The halls keep getting busier – today it was actually slow and difficult to walk between halls, just like a real Essen. the only difference of course is the reduction in number of halls being used – with a large part of hall 5 cordoned off, and Hall 7 and 4 not being used, I guess it feels more croded than it is. However most publishers seemed pretty happy with the fair, and by this afternoon a lot of the big games had been sold out, including the new Azul, Siege of Runedar and in fact all Ludonova’s stock, almost all of Feuerland’s stock, and so on.
Games I looked at today:
Camel Up: Off season – This is a follow up to the SdJ winner from Plan B, but shares only the camel theme since it is not a race game. With a beautiful board, accesories and artwork including a cardboard tent for each player to hide your coins behind, this is basically a clevr push-you-luck game which uses cards rather than dice. The cards are laid out in columns and players bid simultaneously for the right ot be th first to pick a column. Most columns have some face down cards; only the smaller columns don’t. When you collect the cards you have to alocate them to columns on your player board: each column is a camela nd each has a maximum load from 3-6 cards. Each card you collect must be located with similare goods on a camel and so, if you get cgreedy you go “bust”, overloading the camel and losing all teh cards. In each round players can then sell goods from one of their camels, but not all of them, for money which is victory points as well as fuel for the next auction. Lovely light game to play and definitely fun.
Dune: House secrets uses the same portal system used in Portals “Detective…” series. Events start at the end of the recent movie and, according to the decisions taken cooperatively, lead you through a story with a legacy-like number of possible phases. Each game takes around 3 hours and I think they told me there were 5 scenarios in the game. Vienna Connection by Portal also uses a similar system but tells a spy story – I haven’t had time to checkit out in more detail yet.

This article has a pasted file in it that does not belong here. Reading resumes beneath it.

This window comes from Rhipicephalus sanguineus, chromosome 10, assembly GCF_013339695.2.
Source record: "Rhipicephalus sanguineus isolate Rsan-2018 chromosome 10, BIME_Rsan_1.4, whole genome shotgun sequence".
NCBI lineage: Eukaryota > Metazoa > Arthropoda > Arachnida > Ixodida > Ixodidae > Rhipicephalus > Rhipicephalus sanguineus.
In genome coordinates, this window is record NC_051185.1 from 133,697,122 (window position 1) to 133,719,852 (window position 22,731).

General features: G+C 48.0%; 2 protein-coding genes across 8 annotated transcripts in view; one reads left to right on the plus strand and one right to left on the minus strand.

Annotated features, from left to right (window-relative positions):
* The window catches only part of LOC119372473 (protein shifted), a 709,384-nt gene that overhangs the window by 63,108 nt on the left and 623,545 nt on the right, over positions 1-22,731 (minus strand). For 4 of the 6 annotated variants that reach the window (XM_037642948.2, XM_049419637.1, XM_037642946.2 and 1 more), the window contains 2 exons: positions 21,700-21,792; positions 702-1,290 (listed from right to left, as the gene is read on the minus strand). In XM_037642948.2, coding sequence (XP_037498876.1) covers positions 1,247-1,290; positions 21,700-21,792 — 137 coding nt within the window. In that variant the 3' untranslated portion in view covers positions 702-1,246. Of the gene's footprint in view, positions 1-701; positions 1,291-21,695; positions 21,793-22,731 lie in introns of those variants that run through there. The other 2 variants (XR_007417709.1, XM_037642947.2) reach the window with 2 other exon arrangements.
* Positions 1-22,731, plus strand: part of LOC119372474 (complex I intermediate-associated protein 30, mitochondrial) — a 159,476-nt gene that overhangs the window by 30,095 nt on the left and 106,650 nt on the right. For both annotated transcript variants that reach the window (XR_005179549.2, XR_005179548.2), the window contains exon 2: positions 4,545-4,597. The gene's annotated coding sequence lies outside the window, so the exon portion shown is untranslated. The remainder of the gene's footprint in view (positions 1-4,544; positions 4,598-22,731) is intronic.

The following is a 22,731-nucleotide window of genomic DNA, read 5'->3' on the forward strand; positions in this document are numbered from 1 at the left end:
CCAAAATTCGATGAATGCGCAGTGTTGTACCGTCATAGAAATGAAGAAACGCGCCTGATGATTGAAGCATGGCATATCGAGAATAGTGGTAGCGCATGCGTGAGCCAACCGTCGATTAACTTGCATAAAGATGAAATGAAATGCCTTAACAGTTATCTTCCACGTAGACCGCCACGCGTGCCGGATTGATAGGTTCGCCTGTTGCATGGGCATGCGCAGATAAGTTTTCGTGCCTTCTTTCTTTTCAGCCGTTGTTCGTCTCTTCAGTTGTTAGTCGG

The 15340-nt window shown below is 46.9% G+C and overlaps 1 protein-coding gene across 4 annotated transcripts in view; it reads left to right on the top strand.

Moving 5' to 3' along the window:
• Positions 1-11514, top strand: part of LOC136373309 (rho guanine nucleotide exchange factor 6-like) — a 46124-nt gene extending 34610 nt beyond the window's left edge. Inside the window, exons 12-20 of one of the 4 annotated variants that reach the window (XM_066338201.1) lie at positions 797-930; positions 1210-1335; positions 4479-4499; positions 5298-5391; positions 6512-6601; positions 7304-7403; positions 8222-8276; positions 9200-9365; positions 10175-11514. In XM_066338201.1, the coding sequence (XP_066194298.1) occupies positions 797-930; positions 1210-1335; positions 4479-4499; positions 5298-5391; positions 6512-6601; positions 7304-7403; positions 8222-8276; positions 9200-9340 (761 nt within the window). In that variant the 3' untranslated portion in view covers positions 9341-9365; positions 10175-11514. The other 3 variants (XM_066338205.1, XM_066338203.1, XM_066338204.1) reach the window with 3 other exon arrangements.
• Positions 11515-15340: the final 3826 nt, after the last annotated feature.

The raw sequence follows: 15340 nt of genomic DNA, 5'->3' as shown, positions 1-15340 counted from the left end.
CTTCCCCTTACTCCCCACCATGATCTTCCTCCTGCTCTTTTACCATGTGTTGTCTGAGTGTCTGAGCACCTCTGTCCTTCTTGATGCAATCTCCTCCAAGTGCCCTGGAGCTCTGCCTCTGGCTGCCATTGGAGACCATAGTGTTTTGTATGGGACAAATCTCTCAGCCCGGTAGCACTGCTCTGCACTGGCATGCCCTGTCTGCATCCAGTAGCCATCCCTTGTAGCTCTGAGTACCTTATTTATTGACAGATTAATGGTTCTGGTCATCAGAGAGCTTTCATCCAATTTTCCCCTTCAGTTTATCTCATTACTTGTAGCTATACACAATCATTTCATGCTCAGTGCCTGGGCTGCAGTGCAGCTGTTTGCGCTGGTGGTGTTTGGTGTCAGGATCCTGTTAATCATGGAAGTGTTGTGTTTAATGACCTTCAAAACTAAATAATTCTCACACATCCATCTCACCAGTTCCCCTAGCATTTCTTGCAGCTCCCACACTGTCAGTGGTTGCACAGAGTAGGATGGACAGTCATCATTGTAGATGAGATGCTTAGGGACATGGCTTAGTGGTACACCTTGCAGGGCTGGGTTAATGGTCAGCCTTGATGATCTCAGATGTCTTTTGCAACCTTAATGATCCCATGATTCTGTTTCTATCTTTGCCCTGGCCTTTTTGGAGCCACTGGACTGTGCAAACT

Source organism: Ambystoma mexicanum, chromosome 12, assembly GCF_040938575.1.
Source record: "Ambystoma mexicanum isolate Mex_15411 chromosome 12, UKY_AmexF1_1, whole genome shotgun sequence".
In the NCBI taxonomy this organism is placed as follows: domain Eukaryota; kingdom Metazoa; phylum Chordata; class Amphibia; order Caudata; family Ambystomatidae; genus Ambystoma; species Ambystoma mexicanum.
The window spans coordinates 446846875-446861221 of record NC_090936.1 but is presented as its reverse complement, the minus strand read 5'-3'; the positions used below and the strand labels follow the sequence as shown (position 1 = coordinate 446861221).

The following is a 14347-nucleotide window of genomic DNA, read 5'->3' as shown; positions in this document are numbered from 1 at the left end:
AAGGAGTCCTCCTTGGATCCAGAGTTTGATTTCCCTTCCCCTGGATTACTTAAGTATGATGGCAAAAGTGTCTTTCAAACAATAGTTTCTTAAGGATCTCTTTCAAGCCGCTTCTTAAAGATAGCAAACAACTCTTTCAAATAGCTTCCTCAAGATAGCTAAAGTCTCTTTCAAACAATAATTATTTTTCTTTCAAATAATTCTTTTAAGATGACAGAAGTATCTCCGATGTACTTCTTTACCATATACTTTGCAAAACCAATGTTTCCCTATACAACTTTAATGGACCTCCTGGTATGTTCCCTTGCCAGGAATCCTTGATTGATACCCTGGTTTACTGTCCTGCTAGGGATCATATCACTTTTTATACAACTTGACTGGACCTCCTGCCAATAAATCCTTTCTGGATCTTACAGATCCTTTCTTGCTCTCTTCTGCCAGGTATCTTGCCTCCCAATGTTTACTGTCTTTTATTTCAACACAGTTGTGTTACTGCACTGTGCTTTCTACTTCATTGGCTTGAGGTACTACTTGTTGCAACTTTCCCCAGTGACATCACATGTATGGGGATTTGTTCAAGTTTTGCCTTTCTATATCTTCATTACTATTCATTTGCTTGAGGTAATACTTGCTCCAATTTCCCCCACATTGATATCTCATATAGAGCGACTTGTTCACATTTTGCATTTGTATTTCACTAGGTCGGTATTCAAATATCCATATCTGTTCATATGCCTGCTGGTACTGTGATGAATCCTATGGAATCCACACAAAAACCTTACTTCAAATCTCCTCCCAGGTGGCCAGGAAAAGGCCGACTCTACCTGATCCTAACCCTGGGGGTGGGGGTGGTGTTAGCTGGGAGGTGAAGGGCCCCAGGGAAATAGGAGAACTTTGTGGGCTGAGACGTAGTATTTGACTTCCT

Tabannusi: Builders of Ur is the latest in the “T” series of games by Board and Dice and I had the pleasure of playing an hour of this today. I have had mixed feelings about the series in the past, having enjoyed but not adored Teotihucan and felt that Tawantinsuyu, while a nice game, was a bit over-complicated in the choices offered. Tabannusi is in my opinion better than both the previous games: the basic premise here is to score points in 5 different areas of the board, each of which is associated to a dice number AND a colour. At the beginnning of the game 5 dice (probably more in the real game) are rolled and placed on a boat next to each of the areas. in the starter version of the game the colour of the dice rolled match the colour of some actions in the territory (but not in the advanced game, we learned). Anyway – at the start players have a long look at the dice because it effects their strategy, and then choose a starting area. Then, on their turn, they activate a die in that starting area: taking the die in front of them to be a resource of that colour (so a white die is a white resource) and moving their “Architect” worker to the area corrsponding to the number – which is the next area they will activate, and so they are planning their next move by deciding on the value of die to take. With me so far? Then, players take 2 actions. The two actions they take are selected from 4 actions in that area. If the area is an area where you can build houses, then 3 of the 4 actions are the same: either take an action to irrigate the land and build a garden on it (which costs certain resources ad brings you points if near buildings); an action to clear a building site which you put an ownership marker on; or an action to convert a group of adjacent cleared land into a building. The buildings you make are in one of 3 colors which match up with 3 of the typical “T” “Moving up a column” tracks. Whenever all the dice have gone from an area you score the number of your markers on cleared lands and on the completed buildings and multiple them by the points associated to how far up the matching-coloured column you have gone.